Today, I’m reading about “Robots in the Classroom” that are infinitely patient, coded to be inhumanly pleasant, and who have the ability to “interact” with you by learning your behavior patterns and adapting to your mood to better help you cope with understanding:
In a handful of laboratories around the world, computer scientists are developing robots like this one: highly programmed machines that can engage people and teach them simple skills, including household tasks, vocabulary or, as in the case of the boy, playing, elementary imitation and taking turns.
So far, the teaching has been very basic, delivered mostly in experimental settings, and the robots are still works in progress, a hackers’ gallery of moving parts that, like mechanical savants, each do some things well at the expense of others.
Yet the most advanced models are fully autonomous, guided by artificial intelligence software like motion tracking and speech recognition, which can make them just engaging enough to rival humans at some teaching tasks.
Researchers say the pace of innovation is such that these machines should begin to learn as they teach, becoming the sort of infinitely patient, highly informed instructors that would be effective in subjects like foreign language or in repetitive therapies used to treat developmental problems like autism.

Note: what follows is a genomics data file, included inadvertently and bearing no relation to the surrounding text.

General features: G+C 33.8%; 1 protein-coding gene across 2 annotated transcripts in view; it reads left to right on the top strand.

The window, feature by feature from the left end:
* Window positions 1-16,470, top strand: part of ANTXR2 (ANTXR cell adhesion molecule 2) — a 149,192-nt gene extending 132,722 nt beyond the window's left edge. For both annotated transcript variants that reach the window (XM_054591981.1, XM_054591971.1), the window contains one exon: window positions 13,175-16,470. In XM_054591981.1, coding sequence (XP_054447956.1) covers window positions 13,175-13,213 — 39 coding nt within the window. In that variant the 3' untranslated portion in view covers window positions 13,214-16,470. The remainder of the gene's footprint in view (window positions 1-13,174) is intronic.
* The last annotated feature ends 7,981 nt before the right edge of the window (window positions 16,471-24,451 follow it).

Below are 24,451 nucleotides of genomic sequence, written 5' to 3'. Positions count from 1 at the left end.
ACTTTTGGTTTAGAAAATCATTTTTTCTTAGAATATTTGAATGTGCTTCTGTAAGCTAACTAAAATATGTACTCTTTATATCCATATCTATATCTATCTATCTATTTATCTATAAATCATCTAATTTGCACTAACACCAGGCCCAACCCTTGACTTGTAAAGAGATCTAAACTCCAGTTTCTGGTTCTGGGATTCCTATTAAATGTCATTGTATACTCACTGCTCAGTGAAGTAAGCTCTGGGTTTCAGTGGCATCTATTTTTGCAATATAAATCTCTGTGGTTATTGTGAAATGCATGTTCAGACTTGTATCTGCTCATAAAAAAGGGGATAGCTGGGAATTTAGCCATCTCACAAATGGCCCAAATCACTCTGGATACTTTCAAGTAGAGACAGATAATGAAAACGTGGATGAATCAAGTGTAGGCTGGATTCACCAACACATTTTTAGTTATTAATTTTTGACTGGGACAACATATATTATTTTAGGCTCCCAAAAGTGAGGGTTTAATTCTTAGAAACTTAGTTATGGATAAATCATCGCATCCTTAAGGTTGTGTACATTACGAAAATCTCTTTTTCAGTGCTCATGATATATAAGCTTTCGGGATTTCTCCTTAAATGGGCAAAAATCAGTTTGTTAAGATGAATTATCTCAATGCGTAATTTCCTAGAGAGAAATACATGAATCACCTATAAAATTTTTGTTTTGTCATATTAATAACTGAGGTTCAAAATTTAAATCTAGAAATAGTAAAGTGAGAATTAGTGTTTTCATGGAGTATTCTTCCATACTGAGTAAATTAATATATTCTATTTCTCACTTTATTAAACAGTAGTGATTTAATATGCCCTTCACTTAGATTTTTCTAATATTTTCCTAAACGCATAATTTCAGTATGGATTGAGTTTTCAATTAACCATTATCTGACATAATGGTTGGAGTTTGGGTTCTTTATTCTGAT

Aristotle taught us we learn by imitation — and we also know we learn by watching — so where do these non-human, emotionally inert, robotic devices leave us as mentoring teachers and classroom caretakers?
Do they create cold disrepair in the dark? Or do non-sentient metal and plastic beings hardily drag us into the light of a new day?
If our humanity is the only thing that will ever separate us from the robots among us — and who are already watching us and reporting us — and teaching us how to be calculating and perfect just like them, how do we expect them to treat us? Do we ever want to create synthetic sympathy and enterically wired empathy and have it slathered against us?
How much of our teaching and learning do we ever want to give up to technology? We already let the television coddle and coo our toddlers. We already let the Google search box replace the discipline of evaluative inquiry in the high school classroom. We already let TurnItIn.com do the hard work of policing college research papers.
If we are so willing to let the robots teach us and to take over the role of — Technology As Educator — then what is left for the rest of us except to become slaves to a science founded fifty year ago that is now, finally, ready to represent and replace us?